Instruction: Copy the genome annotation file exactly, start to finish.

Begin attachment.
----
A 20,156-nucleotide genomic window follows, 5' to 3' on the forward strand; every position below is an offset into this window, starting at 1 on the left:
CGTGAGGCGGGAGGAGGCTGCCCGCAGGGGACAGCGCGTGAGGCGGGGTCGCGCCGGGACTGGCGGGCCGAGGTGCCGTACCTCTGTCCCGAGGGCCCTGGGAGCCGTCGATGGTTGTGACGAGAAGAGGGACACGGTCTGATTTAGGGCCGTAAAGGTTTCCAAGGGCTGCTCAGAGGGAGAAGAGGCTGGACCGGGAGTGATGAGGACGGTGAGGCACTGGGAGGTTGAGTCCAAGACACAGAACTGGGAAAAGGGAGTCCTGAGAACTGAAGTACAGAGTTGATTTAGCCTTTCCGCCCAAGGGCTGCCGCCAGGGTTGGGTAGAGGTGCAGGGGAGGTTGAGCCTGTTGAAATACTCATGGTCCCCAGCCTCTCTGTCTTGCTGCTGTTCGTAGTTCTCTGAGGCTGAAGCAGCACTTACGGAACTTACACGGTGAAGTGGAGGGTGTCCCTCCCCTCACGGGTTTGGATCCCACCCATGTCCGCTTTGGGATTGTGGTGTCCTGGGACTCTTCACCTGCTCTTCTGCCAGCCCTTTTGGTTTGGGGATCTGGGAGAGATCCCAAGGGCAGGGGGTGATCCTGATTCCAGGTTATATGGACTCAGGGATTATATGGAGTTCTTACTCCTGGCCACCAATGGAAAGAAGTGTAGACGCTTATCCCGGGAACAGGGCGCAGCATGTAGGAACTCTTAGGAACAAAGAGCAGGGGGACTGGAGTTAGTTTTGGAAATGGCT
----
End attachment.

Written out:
A 20,156-nucleotide genomic window follows, 5' to 3' on the forward strand; every position below is an offset into this window, starting at 1 on the left:
CGTGAGGCGGGAGGAGGCTGCCCGCAGGGGACAGCGCGTGAGGCGGGGTCGCGCCGGGACTGGCGGGCCGAGGTGCCGTACCTCTGTCCCGAGGGCCCTGGGAGCCGTCGATGGTTGTGACGAGAAGAGGGACACGGTCTGATTTAGGGCCGTAAAGGTTTCCAAGGGCTGCTCAGAGGGAGAAGAGGCTGGACCGGGAGTGATGAGGACGGTGAGGCACTGGGAGGTTGAGTCCAAGACACAGAACTGGGAAAAGGGAGTCCTGAGAACTGAAGTACAGAGTTGATTTAGCCTTTCCGCCCAAGGGCTGCCGCCAGGGTTGGGTAGAGGTGCAGGGGAGGTTGAGCCTGTTGAAATACTCATGGTCCCCAGCCTCTCTGTCTTGCTGCTGTTCGTAGTTCTCTGAGGCTGAAGCAGCACTTACGGAACTTACACGGTGAAGTGGAGGGTGTCCCTCCCCTCACGGGTTTGGATCCCACCCATGTCCGCTTTGGGATTGTGGTGTCCTGGGACTCTTCACCTGCTCTTCTGCCAGCCCTTTTGGTTTGGGGATCTGGGAGAGATCCCAAGGGCAGGGGGTGATCCTGATTCCAGGTTATATGGACTCAGGGATTATATGGAGTTCTTACTCCTGGCCACCAATGGAAAGAAGTGTAGACGCTTATCCCGGGAACAGGGCGCAGCATGTAGGAACTCTTAGGAACAAAGAGCAGGGGGACTGGAGTTAGTTTTGGAAATGGCT